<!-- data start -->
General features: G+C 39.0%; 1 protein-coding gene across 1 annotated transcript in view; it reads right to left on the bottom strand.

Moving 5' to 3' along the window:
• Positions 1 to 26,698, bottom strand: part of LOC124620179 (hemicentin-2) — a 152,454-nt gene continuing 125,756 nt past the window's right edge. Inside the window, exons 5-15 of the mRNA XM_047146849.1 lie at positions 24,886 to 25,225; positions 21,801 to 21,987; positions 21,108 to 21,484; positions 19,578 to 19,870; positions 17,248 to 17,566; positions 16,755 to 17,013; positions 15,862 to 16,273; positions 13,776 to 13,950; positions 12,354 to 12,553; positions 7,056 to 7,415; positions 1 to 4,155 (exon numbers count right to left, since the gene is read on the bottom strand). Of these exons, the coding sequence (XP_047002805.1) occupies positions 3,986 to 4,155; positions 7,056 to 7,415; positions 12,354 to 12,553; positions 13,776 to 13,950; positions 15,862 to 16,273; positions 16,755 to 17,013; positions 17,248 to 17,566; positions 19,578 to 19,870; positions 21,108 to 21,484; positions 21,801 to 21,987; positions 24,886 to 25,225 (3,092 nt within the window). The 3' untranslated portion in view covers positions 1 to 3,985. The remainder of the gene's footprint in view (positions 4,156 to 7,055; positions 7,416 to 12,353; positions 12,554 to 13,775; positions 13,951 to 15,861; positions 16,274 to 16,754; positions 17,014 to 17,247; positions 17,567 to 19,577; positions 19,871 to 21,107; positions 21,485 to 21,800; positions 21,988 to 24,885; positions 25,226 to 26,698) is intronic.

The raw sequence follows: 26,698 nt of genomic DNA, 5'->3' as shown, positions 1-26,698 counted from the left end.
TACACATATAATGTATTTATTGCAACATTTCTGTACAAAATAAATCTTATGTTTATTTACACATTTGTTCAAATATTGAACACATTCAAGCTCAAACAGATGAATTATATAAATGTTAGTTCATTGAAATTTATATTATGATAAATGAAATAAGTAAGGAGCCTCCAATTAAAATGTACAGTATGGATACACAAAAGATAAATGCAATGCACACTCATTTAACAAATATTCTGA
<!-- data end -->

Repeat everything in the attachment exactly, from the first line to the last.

General features: G+C 39.0%; 1 protein-coding gene across 1 annotated transcript in view; it reads right to left on the bottom strand.

Moving 5' to 3' along the window:
• Positions 1 to 26,698, bottom strand: part of LOC124620179 (hemicentin-2) — a 152,454-nt gene continuing 125,756 nt past the window's right edge. Inside the window, exons 5-15 of the mRNA XM_047146849.1 lie at positions 24,886 to 25,225; positions 21,801 to 21,987; positions 21,108 to 21,484; positions 19,578 to 19,870; positions 17,248 to 17,566; positions 16,755 to 17,013; positions 15,862 to 16,273; positions 13,776 to 13,950; positions 12,354 to 12,553; positions 7,056 to 7,415; positions 1 to 4,155 (exon numbers count right to left, since the gene is read on the bottom strand). Of these exons, the coding sequence (XP_047002805.1) occupies positions 3,986 to 4,155; positions 7,056 to 7,415; positions 12,354 to 12,553; positions 13,776 to 13,950; positions 15,862 to 16,273; positions 16,755 to 17,013; positions 17,248 to 17,566; positions 19,578 to 19,870; positions 21,108 to 21,484; positions 21,801 to 21,987; positions 24,886 to 25,225 (3,092 nt within the window). The 3' untranslated portion in view covers positions 1 to 3,985. The remainder of the gene's footprint in view (positions 4,156 to 7,055; positions 7,416 to 12,353; positions 12,554 to 13,775; positions 13,951 to 15,861; positions 16,274 to 16,754; positions 17,014 to 17,247; positions 17,567 to 19,577; positions 19,871 to 21,107; positions 21,485 to 21,800; positions 21,988 to 24,885; positions 25,226 to 26,698) is intronic.

The raw sequence follows: 26,698 nt of genomic DNA, 5'->3' as shown, positions 1-26,698 counted from the left end.
TACACATATAATGTATTTATTGCAACATTTCTGTACAAAATAAATCTTATGTTTATTTACACATTTGTTCAAATATTGAACACATTCAAGCTCAAACAGATGAATTATATAAATGTTAGTTCATTGAAATTTATATTATGATAAATGAAATAAGTAAGGAGCCTCCAATTAAAATGTACAGTATGGATACACAAAAGATAAATGCAATGCACACTCATTTAACAAATATTCTGA